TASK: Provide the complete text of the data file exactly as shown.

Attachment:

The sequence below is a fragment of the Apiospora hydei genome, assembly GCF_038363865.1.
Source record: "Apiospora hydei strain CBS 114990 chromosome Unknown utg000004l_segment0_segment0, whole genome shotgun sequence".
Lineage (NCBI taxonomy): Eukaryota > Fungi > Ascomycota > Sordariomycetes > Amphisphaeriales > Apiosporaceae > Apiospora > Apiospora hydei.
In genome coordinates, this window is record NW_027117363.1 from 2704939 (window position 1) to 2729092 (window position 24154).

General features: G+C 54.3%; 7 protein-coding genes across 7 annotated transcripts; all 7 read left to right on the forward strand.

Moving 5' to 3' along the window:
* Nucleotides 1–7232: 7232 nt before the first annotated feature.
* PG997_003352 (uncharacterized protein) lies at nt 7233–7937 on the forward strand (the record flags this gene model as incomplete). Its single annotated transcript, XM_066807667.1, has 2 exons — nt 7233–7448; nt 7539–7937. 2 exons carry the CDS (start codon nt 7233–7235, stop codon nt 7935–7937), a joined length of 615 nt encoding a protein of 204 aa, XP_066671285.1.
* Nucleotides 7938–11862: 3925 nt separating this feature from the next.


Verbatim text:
The sequence below is a fragment of the Apiospora hydei genome, assembly GCF_038363865.1.
Source record: "Apiospora hydei strain CBS 114990 chromosome Unknown utg000004l_segment0_segment0, whole genome shotgun sequence".
Lineage (NCBI taxonomy): Eukaryota > Fungi > Ascomycota > Sordariomycetes > Amphisphaeriales > Apiosporaceae > Apiospora > Apiospora hydei.
In genome coordinates, this window is record NW_027117363.1 from 2704939 (window position 1) to 2729092 (window position 24154).

General features: G+C 54.3%; 7 protein-coding genes across 7 annotated transcripts; all 7 read left to right on the forward strand.

Moving 5' to 3' along the window:
* Nucleotides 1–7232: 7232 nt before the first annotated feature.
* PG997_003352 (uncharacterized protein) lies at nt 7233–7937 on the forward strand (the record flags this gene model as incomplete). Its single annotated transcript, XM_066807667.1, has 2 exons — nt 7233–7448; nt 7539–7937. 2 exons carry the CDS (start codon nt 7233–7235, stop codon nt 7935–7937), a joined length of 615 nt encoding a protein of 204 aa, XP_066671285.1.
* Nucleotides 7938–11862: 3925 nt separating this feature from the next.